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What Stockton city leaders are doing in response to a rise in homicides

Mayor Kevin Lincoln along with Stockton police address the increase in reported homicides sharing why it's happening and what's being done.

STOCKTON, Calif. — Stockton police reported the city's 42nd homicide of the year Wednesday morning, a rising count causing widespread safety concerns amongst residents and calls to action from city leaders.

The city is currently dealing with an uptick in killings from previous years with a reported 39 total year-to-date homicides at the end of Aug. 2022 versus 39 total in 2021.

Comparatively, the number of homicides reported at the end of August this year were the highest reported August numbers since 2012, which was the year Stockton saw its highest number of homicides (71) since at least 1995, according to data from the Stockton Police Department.

"The city of Stockton is taking these matters very, very seriously," Stockton Mayor Kevin Lincoln told ABC10. "One homicide, one death is one too many."

According to Stockton city leaders, a plan is currently in the works to address and attempt to deter violent crime, along with longstanding efforts from the police department and community organizations.

"Right now, what we're focusing in on as a city is threefold – we're focusing on enforcement, outreach and follow up," said Lincoln.

Part of the city's plan includes increasing police visibility in areas with the highest rates of crime in an effort to mitigate future homicides, as well as facilitate comprehensive outreach with the community through the Office of Violence Prevention.

"Those communities that have been impacted as a result of the homicides year-to-date, we're on the ground," Lincoln said.  "We're providing outreach, we're providing support, through our chaplaincy department, through our partnership with community-based organizations throughout the city to let those communities know that they're important to us, that we care about them, and that we're going to do everything that we can to ensure their safety, but most importantly, bring justice to those families as well that want answers that had been impacted and that are victims of these violent, violent crimes."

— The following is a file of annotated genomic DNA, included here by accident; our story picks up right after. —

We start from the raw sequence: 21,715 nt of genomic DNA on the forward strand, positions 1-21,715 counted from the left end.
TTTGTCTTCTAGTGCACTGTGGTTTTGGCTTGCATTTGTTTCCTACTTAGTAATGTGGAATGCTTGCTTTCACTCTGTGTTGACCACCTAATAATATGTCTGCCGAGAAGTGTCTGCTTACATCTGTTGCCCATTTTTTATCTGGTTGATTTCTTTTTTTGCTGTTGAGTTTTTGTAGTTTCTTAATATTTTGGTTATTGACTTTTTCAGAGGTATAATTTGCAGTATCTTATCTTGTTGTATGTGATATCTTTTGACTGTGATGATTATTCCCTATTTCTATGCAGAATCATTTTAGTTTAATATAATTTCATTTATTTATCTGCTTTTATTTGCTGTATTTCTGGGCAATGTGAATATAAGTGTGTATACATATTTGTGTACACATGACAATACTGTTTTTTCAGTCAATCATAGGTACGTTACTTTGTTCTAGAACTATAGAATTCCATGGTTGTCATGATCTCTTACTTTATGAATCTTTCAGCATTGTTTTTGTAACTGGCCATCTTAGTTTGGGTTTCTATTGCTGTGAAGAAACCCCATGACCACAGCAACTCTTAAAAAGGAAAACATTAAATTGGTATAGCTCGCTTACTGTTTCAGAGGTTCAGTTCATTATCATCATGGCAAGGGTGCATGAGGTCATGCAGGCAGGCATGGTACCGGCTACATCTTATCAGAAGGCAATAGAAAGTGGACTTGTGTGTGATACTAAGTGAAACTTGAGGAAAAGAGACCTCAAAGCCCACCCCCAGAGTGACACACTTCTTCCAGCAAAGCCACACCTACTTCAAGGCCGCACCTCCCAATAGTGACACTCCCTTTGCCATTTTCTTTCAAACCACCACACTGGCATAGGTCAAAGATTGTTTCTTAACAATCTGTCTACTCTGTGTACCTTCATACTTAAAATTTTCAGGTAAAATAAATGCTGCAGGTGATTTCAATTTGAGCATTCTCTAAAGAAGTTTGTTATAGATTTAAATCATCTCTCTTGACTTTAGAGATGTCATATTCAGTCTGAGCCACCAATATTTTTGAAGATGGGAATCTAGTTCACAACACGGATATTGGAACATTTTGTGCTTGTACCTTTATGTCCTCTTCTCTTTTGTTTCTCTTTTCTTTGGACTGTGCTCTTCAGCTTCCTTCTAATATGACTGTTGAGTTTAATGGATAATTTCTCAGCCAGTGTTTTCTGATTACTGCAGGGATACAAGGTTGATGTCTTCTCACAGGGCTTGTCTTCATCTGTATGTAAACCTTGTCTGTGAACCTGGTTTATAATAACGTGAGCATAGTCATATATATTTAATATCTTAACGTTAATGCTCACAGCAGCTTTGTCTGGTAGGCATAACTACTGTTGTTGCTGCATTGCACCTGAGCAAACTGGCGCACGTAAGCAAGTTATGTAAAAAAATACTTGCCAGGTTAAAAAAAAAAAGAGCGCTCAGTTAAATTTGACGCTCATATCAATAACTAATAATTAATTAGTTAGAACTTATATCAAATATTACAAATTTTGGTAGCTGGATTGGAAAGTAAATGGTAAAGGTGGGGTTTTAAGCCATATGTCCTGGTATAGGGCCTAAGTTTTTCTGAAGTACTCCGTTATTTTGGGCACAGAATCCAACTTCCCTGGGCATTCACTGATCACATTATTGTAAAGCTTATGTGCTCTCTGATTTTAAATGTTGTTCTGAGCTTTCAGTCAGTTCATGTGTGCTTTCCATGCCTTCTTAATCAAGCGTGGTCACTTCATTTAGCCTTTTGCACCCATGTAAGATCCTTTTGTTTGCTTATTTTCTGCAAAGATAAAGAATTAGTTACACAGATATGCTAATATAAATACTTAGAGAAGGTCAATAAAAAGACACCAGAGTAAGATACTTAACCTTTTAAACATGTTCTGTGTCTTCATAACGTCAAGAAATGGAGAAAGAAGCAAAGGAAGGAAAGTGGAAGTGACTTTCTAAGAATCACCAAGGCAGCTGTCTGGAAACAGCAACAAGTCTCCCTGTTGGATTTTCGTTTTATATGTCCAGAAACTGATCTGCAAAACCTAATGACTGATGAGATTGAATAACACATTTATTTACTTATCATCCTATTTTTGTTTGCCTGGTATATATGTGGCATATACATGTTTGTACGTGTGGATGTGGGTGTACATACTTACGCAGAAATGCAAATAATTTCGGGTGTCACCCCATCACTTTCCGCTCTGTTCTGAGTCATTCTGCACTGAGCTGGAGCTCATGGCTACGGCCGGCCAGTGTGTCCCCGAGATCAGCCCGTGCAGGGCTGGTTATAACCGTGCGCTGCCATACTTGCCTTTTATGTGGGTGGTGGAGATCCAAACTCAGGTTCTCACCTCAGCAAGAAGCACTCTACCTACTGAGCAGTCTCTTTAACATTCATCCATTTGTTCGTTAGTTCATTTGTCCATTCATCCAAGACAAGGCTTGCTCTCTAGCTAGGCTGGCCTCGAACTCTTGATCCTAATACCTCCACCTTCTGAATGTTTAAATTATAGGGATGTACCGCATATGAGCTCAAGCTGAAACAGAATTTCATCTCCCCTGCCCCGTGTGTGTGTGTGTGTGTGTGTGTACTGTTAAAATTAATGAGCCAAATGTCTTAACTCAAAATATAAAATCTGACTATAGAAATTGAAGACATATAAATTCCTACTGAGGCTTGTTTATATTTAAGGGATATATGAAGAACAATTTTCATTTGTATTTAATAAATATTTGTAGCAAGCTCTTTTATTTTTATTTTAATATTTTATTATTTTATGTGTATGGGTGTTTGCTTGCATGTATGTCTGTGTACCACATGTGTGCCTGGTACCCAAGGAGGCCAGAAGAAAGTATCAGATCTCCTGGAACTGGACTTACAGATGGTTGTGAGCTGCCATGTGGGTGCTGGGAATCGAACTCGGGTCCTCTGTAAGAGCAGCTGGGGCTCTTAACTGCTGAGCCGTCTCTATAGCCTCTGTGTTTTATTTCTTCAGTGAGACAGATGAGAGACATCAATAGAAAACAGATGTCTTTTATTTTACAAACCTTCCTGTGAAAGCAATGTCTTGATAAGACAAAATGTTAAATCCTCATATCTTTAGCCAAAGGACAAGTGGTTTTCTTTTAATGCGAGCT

The Stockton Police Department is also making additional efforts to deter crime through one-on-one community outreach.

"Our police chief Stanley McFadden has been actually going out and doing community walks, or he's actually taking his command staff out in those neighborhoods where we're seeing an increase (in) shootings and homicides," said Stockton Police Department spokesman, Joseph Silva. "He's been meeting with residents who live in those neighborhoods. He's meeting with business owners, and he has a plan."

Both Mayor Lincoln and the Stockton Police Department stressed the efforts rely greatly on cooperation from Stockton residents who want to see change.

"The bottom line is we cannot accomplish our goals and our initiatives without the help of the community," Lincoln said. "We need the community."

According to Stockton Police, at least 50% of homicides reported this year have been gang-related while the rest are the result of interpersonal conflict or random acts of violence.

The increase in homicides could - in part - be attributed to a lack of police presence. The Stockton Police Department currently has 384 officers, about 100 short of what is needed to serve the city's population of over 311,000 people, according to Silva.

Another potential reason is the amount of illegal guns being recovered by Stockton Police.

"If you go on our social media, Facebook, Twitter or Instagram, you can just see the type of weapons that our officers are taking during these traffic stops... in those neighborhoods where we've seen seen an uptick in violence," Silva said. "We definitely know that there's more guns out there, and we know the guns are in the wrong hands of people and that's why our officers are out there doing those traffic stops, being proactive to prevent some type of other crime shooting or homicide from occurring."

Part of the city's plan is to increase police visibility, which includes police presence and traffic stops in areas deemed necessary. Although this may be a challenge with a shortage of police personnel, city leaders remain confident in its resources and newly pledged efforts to prevent further homicides from happening.

"We don't want to be reactive," Lincoln said. "When it comes to the crime and homicides, we want to be responsive."

Mayor Lincoln says he plans to further address the city about the rise in violent crime in a town hall meeting on Oct. 5. Until then, Lincoln says he encourages Stockton residents who are feeling fear or uncertainty during this time to trust those who have sworn to protect them and move forward as the city moves toward progress.

"There's one thing that this community will do... we'll continue to unite, we'll continue to move forward together and work together to improve the quality of life for everybody in our city," Lincoln said.

Watch more from ABC10: Stockton community members looking for more safety precautions near I-5 off-ramp

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